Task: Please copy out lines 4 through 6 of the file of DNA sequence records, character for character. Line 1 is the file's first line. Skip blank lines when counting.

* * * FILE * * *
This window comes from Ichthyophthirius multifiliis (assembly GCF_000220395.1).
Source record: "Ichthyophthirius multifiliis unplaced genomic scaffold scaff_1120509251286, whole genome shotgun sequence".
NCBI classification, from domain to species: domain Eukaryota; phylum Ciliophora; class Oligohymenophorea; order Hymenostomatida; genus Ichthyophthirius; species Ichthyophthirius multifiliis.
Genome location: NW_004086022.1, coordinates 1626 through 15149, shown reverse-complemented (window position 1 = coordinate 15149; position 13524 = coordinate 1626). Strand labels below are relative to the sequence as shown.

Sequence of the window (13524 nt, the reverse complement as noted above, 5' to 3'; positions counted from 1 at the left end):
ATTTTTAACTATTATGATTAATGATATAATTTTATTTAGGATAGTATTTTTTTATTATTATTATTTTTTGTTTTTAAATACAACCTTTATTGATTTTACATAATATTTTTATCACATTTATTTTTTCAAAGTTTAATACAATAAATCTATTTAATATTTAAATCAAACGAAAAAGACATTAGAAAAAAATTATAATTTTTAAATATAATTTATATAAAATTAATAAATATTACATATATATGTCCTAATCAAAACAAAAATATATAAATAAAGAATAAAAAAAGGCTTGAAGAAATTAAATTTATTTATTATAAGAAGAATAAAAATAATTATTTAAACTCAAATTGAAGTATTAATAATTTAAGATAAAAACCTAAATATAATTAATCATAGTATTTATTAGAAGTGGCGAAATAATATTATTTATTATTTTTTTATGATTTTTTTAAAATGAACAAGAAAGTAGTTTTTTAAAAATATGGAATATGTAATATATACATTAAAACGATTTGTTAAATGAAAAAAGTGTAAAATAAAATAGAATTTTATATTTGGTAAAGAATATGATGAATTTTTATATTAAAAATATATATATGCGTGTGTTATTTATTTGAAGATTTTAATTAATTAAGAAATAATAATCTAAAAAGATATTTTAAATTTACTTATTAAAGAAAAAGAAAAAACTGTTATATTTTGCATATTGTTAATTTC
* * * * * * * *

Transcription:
Genome location: NW_004086022.1, coordinates 1626 through 15149, shown reverse-complemented (window position 1 = coordinate 15149; position 13524 = coordinate 1626). Strand labels below are relative to the sequence as shown.

Sequence of the window (13524 nt, the reverse complement as noted above, 5' to 3'; positions counted from 1 at the left end):
ATTTTTAACTATTATGATTAATGATATAATTTTATTTAGGATAGTATTTTTTTATTATTATTATTTTTTGTTTTTAAATACAACCTTTATTGATTTTACATAATATTTTTATCACATTTATTTTTTCAAAGTTTAATACAATAAATCTATTTAATATTTAAATCAAACGAAAAAGACATTAGAAAAAAATTATAATTTTTAAATATAATTTATATAAAATTAATAAATATTACATATATATGTCCTAATCAAAACAAAAATATATAAATAAAGAATAAAAAAAGGCTTGAAGAAATTAAATTTATTTATTATAAGAAGAATAAAAATAATTATTTAAACTCAAATTGAAGTATTAATAATTTAAGATAAAAACCTAAATATAATTAATCATAGTATTTATTAGAAGTGGCGAAATAATATTATTTATTATTTTTTTATGATTTTTTTAAAATGAACAAGAAAGTAGTTTTTTAAAAATATGGAATATGTAATATATACATTAAAACGATTTGTTAAATGAAAAAAGTGTAAAATAAAATAGAATTTTATATTTGGTAAAGAATATGATGAATTTTTATATTAAAAATATATATATGCGTGTGTTATTTATTTGAAGATTTTAATTAATTAAGAAATAATAATCTAAAAAGATATTTTAAATTTACTTATTAAAGAAAAAGAAAAAACTGTTATATTTTGCATATTGTTAATTTC